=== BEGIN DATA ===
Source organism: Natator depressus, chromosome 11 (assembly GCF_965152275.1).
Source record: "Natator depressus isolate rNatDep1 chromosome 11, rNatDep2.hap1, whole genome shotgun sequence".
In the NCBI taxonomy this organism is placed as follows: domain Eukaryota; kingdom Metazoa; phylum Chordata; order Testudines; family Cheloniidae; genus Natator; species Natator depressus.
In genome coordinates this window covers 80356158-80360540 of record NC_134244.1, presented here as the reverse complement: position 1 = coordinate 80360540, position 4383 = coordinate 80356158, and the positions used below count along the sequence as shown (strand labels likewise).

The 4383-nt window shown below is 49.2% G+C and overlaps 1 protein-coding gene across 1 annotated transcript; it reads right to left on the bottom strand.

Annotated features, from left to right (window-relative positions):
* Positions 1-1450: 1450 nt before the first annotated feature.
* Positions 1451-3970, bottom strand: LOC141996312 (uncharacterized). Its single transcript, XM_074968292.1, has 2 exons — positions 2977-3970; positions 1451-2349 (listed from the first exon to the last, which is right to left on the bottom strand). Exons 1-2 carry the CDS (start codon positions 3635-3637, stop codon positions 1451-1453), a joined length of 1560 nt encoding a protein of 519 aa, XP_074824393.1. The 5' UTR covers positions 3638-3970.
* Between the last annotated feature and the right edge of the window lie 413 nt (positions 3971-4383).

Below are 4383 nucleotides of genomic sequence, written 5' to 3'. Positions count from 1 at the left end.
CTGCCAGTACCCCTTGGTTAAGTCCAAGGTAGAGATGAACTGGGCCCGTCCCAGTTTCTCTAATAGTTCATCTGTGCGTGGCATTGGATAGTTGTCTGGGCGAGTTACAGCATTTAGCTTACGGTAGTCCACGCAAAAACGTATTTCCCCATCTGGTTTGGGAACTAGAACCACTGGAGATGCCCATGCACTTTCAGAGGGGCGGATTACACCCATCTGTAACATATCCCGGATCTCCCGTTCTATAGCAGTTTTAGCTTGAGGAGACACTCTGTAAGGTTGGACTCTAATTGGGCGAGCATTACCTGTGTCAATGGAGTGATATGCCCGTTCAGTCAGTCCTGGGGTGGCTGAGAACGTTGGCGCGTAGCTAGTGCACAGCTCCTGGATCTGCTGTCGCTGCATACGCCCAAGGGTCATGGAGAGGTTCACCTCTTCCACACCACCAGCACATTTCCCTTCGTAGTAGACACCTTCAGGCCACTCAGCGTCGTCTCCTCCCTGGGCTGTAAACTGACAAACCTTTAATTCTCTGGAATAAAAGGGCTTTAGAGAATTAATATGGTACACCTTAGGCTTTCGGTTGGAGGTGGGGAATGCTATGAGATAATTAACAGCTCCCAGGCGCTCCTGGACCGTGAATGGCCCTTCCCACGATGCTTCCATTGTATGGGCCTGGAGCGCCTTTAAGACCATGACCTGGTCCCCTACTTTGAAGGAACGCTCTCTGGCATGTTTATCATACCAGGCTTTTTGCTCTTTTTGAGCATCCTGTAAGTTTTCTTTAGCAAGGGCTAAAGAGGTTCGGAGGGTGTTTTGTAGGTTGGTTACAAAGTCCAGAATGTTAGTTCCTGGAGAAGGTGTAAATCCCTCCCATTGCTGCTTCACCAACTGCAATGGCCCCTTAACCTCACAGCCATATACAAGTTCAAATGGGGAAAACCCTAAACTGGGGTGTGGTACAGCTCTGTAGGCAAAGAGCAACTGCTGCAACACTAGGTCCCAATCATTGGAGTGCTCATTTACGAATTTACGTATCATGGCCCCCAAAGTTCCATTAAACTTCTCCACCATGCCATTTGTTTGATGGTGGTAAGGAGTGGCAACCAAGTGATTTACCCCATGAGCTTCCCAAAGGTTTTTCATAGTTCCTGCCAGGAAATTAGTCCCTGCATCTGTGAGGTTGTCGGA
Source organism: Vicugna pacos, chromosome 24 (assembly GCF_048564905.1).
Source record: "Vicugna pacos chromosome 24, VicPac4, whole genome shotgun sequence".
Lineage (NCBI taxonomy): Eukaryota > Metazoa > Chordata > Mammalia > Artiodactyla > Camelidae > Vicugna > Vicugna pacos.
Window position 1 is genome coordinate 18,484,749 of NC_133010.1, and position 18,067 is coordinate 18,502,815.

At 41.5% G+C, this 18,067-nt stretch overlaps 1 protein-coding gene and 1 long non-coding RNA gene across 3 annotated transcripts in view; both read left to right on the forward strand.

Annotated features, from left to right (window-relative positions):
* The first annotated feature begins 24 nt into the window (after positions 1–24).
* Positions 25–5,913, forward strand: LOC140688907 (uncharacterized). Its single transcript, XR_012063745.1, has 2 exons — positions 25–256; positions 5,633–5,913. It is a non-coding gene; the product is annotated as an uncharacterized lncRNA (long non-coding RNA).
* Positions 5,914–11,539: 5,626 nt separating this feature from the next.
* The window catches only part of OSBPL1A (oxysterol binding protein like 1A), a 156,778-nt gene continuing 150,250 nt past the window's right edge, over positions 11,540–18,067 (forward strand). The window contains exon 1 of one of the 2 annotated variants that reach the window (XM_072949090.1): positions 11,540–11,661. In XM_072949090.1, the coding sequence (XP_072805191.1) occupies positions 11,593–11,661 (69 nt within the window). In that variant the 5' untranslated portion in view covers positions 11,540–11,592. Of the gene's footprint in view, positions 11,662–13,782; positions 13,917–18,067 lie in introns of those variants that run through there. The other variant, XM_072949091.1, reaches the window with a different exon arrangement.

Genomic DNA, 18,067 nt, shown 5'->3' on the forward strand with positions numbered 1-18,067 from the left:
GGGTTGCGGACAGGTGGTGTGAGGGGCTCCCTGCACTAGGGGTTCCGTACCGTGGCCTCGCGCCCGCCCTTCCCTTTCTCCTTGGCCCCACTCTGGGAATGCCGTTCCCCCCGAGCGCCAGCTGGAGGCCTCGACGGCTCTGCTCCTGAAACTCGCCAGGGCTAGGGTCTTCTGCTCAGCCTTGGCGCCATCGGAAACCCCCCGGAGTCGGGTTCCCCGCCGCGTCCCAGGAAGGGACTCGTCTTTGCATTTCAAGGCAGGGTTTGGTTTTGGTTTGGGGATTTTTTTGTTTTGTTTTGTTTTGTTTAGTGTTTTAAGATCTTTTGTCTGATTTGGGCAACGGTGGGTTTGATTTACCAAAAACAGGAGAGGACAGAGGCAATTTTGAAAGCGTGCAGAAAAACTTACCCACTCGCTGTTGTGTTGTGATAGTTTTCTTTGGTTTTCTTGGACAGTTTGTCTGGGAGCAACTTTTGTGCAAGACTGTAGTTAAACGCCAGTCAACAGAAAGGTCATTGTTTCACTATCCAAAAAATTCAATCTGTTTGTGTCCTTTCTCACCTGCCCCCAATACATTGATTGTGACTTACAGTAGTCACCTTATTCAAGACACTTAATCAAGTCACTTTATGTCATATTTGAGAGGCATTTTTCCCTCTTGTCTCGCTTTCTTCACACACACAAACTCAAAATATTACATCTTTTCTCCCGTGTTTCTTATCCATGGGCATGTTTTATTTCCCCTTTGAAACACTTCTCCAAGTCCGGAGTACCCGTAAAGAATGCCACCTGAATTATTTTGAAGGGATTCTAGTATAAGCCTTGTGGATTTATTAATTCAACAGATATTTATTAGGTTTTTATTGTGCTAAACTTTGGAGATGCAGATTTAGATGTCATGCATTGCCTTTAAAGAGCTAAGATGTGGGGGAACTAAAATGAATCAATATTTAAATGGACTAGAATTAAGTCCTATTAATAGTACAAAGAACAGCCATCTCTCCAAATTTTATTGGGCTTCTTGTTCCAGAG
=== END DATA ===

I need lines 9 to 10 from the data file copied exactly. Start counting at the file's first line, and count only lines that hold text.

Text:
* Between the last annotated feature and the right edge of the window lie 413 nt (positions 3971-4383).

Below are 4383 nucleotides of genomic sequence, written 5' to 3'. Positions count from 1 at the left end.